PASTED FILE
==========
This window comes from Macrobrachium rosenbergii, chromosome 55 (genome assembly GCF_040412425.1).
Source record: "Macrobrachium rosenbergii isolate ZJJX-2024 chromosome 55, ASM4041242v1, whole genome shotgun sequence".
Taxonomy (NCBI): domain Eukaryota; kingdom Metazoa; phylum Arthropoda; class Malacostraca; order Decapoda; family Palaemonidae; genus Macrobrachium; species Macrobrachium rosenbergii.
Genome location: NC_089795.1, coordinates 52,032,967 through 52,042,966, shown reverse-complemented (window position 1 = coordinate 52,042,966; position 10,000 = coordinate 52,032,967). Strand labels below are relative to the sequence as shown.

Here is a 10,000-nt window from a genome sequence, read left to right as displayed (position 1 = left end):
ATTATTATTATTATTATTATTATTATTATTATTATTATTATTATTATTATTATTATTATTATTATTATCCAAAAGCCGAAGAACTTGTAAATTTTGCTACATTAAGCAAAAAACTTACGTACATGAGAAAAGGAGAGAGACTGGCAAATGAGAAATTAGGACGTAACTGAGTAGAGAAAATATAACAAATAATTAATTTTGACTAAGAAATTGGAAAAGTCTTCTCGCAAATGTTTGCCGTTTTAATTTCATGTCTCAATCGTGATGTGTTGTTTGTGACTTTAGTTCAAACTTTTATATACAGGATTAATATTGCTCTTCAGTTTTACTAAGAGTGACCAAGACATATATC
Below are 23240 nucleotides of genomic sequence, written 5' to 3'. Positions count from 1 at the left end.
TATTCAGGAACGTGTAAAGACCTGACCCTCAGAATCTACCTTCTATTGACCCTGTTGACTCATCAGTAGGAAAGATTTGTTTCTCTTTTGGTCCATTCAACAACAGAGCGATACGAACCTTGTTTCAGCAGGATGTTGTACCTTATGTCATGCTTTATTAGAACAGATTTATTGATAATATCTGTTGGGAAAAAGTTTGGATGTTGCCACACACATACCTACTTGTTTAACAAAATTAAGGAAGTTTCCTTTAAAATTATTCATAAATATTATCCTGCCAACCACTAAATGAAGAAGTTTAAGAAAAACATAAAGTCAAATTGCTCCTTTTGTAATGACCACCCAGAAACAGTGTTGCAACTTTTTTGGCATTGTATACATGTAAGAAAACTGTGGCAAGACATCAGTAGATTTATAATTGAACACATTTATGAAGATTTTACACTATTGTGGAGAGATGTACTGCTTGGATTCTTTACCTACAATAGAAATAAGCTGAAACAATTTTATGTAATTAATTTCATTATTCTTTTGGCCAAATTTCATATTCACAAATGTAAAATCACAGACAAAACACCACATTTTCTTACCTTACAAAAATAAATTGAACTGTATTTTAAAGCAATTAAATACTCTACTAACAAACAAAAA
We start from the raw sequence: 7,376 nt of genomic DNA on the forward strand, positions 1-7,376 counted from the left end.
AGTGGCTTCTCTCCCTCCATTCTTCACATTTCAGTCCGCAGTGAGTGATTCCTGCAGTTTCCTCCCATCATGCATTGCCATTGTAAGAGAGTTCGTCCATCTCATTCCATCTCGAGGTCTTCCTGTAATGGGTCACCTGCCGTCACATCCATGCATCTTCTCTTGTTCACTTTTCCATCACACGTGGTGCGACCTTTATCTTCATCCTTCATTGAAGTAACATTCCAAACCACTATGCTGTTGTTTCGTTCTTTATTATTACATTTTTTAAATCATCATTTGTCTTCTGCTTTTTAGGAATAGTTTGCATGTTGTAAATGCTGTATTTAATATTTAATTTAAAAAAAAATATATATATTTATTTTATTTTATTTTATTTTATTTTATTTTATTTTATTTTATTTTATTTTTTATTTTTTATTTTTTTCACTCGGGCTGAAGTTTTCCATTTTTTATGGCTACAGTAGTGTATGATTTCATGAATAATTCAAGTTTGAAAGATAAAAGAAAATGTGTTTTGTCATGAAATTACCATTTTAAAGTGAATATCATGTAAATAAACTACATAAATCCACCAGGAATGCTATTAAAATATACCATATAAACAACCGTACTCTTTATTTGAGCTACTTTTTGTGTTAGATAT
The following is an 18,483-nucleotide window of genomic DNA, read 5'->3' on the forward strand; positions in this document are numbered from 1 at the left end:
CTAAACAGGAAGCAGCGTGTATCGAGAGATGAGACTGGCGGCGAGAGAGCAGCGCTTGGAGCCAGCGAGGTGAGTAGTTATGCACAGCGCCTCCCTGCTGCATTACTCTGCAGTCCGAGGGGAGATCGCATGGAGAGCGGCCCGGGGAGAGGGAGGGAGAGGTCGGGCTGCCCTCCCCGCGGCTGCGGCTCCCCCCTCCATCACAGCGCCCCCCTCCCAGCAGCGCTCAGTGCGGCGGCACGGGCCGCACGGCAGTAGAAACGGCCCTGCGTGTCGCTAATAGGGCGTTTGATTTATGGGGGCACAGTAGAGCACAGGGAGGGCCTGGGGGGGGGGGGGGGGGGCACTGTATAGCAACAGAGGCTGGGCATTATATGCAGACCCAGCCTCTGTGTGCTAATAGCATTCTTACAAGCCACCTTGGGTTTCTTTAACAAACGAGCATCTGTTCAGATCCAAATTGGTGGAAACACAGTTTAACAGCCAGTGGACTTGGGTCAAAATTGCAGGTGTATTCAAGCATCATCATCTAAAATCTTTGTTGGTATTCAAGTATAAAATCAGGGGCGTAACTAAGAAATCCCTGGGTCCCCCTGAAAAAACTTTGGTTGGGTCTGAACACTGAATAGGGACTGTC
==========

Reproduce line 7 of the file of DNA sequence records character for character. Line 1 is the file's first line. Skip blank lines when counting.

Below are 23240 nucleotides of genomic sequence, written 5' to 3'. Positions count from 1 at the left end.